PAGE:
The planet Venus is scorching hot beneath its suffocatingly thick atmosphere, much of its surface shaped by the surges and flows of volcanic activity. Nevertheless, planetary geologists have been unable to find hard evidence that the planet remains volcanically active.
Well, we just got some of the best evidence yet. Venus has plenty of volcanic features on its surface – wide volcanic plains, domes and coronae, mountainous shield volcanoes. Researchers led by geophysicist Anna Gülcher of ETH Zürich in Switzerland used simulations to figure out how volcanic coronae form and grow, and determined that the features observed on Venus must be quite young.
This demonstrates, they say, that Venus is far from volcanically extinct.
“This is the first time we are able to point to specific structures and say ‘Look, this is not an ancient volcano but one that is active today, dormant perhaps, but not dead’,” said geologist Laurent Montési of the University of Maryland.
“This study significantly changes the view of Venus from a mostly inactive planet to one whose interior is still churning and can feed many active volcanoes.”
It’s been understood for some time that the surface of Venus is relatively young compared to other planets like Mars and Venus. Analysis and geologic mapping of the planet have revealed that most of Venus underwent resurfacing sometime in the last billion or so years.
A lot can happen in a billion years. It’s possible that Venus’s interior has cooled, and the crust hardened, to the point that liquid magma can no longer penetrate through to the surface. However, the clues that Venus has not yet reached this point have been mounting.
The Pioneer Venus Orbiter in the 1970s and 80s, for example, found sulphur dioxide features in the Venusian atmosphere. A 2015 paper found that transient bright spots correlated with very young geological features could be consistent with lava flows. And a paper just earlier this year simulated olivine weathering rates on Earth’s ‘sister planet’, and found that the lava flows on Venus were likely very young.
Gülcher’s team sought their answer in a type of volcanic feature called a corona. Coronae look a bit like impact craters, and consist of a raised ring (like a crown) around a sunken centre, with concentric fractures radiating outwards; they can be hundreds of kilometres across.
Scientists initially thought these structures were craters, but closer analysis revealed that they’re volcanic in nature. They’re caused by plumes of hot molten material welling up from the planet’s interior, pushing the surface upward into a dome that then collapses inward when the plume cools, leaking out the sides to form the ring.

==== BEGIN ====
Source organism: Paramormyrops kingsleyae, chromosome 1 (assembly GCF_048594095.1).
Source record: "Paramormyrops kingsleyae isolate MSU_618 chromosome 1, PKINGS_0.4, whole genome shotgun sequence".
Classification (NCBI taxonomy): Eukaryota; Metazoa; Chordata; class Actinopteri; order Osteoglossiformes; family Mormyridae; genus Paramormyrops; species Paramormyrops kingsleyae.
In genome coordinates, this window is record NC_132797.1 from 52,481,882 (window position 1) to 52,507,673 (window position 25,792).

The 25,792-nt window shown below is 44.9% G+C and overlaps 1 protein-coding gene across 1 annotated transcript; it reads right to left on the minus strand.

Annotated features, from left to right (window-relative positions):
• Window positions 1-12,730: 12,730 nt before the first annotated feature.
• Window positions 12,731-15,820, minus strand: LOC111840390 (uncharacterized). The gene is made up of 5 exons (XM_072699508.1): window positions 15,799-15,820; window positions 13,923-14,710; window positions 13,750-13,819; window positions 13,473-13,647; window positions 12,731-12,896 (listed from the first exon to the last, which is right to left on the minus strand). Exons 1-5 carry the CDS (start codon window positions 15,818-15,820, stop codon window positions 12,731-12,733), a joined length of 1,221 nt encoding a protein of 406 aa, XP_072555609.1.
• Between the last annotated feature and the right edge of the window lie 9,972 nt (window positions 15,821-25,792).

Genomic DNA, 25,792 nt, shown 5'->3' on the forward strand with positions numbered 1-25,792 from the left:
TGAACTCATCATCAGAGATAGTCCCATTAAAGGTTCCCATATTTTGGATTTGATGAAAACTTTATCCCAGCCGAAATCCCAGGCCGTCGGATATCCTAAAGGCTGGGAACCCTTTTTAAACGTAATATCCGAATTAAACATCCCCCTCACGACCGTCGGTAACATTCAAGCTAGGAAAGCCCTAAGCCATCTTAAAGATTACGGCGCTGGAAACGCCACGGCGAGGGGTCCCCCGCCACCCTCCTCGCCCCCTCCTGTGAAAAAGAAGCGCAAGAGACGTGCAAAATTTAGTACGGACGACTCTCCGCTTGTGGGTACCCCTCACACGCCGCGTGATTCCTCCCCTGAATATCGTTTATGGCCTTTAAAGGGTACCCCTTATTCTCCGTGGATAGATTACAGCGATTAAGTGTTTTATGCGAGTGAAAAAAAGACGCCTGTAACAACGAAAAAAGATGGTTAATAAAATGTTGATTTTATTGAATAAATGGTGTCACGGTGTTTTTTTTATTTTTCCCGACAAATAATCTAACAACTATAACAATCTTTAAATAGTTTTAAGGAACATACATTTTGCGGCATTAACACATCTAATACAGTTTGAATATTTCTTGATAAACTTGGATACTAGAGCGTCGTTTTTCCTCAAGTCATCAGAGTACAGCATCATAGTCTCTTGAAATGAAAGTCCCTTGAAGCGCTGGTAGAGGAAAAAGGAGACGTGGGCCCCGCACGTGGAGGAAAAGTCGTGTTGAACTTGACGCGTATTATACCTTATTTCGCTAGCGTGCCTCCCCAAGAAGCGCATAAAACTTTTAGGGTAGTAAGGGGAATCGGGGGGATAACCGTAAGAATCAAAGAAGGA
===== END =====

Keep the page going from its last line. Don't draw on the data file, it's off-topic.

On Earth, the formation of corona-like features is restricted because of the movement of tectonic plates, but Venus has no tectonic plates, so coronae burst upwards like planetary pimples.
To understand this formation process, the researchers numerically modelled the thermo-mechanic activity in the interior of Venus. This allowed them to generate high-resolution 3D simulations of the corona formation process, varying parameters such as plume size and temperature, and the thickness of the lithosphere to encompass a range of outcomes.
By simulating the evolution of coronae over time, the team was able to identify features primarily seen in very young, recently active coronae, as well as determine the changes those coronae underwent over time.
These simulations were then compared with actual coronae on the surface of Venus, as seen in the image above.
Not only did the team match recently active features from their simulations to real coronae, they were able to show that variations in coronae on the Venusian surface actually represent different stages in geological development. That strongly suggests those coronae are still evolving – and that the planet’s interior is still active.
Above: In this global map of Venus, active coronae appear in red and inactive coronae appear in white.
“The improved degree of realism in these models over previous studies makes it possible to identify several stages in corona evolution and define diagnostic geological features present only at currently active coronae,” Montési said.
“We are able to tell that at least 37 coronae have been very recently active.”
These 37 coronae were clustered in a few locations, suggesting that some regions are more active than others – and highlighting where future orbital (and even lander, if the technical hurdles can be leapt) missions might best focus their attention.
The research has been published in Nature Geoscience.